However, as a PR Director, I realized I must be the one who stays calmest in this kind of situation. Everyone in the team turned to me asking for what they should do and I could not disappoint my teammates.
That night, I sat down and typed the first lines in my media crisis plan, being obsessed over only one question: we did not do anything unethically, but would the world believe us if the words were spread out? That was the first time I truly understood that telling the truth does not guarantee people’s trust, but how you deliver it does.
First of all, I sent Sugoi the last compromising email which repeated our regulations and reaffirmed that we would do our best to organize a fair competition but they must have proper evidence before accusing us or any other team. They did not agree and sent us another email, in which they blamed us for not having clear instruction and threatened to sue our case for MIT’s Board of School where the competition was held.
As they threatened to make it public, I decided that it would be better if we provided the information first. Being honest and sincere since the beginning would help to minimize the damage as people could see that we were transparent the whole time. I published a post and commented on Facebook explaining everything so that the audience could understand why we had to delete Sugoi’s comments. At the same time, I constantly informed my team members of what was happening and advised them to stay calm. They should neither post any negative thought on their personal Facebook nor discuss this matter with the outsiders. We tried to keep the information clear and consistent. Those who had questions, especially the media, should be referred to the PR team only.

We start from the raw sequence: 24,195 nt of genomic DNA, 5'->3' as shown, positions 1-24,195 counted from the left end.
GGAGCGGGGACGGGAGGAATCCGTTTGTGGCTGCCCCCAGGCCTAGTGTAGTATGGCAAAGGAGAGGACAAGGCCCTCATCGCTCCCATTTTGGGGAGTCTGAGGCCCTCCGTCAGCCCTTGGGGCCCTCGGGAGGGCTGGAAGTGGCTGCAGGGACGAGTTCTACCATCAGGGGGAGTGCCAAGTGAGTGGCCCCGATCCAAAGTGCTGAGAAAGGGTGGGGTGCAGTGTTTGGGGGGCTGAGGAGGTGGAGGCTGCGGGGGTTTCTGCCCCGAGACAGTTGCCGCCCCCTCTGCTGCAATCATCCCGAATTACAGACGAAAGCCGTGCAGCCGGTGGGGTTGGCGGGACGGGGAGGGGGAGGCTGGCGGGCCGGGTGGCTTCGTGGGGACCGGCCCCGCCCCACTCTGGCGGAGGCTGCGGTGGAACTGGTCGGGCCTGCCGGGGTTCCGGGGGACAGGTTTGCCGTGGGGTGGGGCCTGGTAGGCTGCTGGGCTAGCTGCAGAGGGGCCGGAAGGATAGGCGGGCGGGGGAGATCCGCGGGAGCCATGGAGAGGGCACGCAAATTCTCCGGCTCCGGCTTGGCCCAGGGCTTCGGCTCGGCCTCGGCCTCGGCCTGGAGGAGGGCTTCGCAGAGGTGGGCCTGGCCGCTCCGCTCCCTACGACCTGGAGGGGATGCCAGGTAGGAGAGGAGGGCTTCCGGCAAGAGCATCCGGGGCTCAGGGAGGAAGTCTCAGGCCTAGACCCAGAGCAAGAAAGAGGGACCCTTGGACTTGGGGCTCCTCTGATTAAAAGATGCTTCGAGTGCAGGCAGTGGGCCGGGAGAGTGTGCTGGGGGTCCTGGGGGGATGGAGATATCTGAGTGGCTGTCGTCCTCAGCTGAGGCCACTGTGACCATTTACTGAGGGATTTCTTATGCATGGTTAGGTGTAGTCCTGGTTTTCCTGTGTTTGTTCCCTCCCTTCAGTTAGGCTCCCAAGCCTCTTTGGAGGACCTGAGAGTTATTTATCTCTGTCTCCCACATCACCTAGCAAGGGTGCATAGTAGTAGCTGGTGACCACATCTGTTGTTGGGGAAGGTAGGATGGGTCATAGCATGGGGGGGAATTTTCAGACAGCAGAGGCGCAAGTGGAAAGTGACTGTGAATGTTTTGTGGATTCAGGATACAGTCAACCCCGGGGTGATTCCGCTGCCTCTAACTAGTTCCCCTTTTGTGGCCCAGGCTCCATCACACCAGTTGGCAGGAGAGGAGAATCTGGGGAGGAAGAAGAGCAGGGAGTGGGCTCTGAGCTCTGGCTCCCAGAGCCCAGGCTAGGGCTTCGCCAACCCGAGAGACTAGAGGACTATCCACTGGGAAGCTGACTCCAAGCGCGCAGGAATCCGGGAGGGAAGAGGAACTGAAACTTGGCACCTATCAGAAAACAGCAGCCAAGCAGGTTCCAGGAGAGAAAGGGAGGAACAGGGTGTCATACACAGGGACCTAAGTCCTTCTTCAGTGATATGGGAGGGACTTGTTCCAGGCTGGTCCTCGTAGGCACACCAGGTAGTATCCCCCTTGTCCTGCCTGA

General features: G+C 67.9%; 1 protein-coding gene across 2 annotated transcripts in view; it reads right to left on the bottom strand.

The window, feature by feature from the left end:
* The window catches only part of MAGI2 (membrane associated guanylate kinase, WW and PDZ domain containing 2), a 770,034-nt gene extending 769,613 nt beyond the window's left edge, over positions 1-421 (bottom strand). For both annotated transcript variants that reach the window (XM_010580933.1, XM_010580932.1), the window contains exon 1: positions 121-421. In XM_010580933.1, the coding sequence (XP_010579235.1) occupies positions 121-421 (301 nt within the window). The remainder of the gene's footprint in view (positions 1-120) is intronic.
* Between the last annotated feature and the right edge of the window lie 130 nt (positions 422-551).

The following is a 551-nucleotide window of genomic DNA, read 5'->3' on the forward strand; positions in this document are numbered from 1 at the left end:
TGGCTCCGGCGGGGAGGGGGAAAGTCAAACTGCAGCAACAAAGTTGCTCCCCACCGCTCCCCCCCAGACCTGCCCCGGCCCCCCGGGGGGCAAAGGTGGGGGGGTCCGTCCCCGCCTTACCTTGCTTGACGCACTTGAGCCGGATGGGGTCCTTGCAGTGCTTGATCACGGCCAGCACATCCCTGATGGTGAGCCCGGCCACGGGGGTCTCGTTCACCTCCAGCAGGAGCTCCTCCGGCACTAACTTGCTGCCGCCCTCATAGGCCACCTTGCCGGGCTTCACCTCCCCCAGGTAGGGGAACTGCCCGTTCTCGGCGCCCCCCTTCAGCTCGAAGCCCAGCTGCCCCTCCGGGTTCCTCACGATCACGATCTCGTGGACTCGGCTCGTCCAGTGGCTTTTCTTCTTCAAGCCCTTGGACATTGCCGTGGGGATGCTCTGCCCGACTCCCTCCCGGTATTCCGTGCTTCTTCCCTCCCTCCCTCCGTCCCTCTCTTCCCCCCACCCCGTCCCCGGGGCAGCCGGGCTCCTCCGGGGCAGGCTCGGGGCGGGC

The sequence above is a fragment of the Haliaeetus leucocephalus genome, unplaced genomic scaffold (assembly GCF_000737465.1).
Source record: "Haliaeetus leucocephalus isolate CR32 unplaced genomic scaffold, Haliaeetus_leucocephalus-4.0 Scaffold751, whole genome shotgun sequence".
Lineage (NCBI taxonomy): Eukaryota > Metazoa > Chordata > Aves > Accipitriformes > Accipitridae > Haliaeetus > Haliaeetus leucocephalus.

After the Regulations department checked and made sure that we did everything properly, I sent Sugoi another email which clarified that no one should be guilty until proven and that they should have contacted us before flooding our Facebook page and insulting the other team. They denied with the reason that they had contacted us in terms of regulations many times but no one answered. One more time, I sent all of our collected screenshots, facts and evidence to show that their reason was false. After ample emails back and forth, finally, we made the decision that we could not tolerate this anymore. We gave the final warning that if they did not comply with our regulations and kept having a hostile attitude, we must disqualify them out of the competition as well as any VietChallenge’s future events. If they did not stop insulting the other team and us in the public, we would have to contact the U.S.’s, Japan’s, and Vietnam’s authorities.
Photo: Internet and me 🙂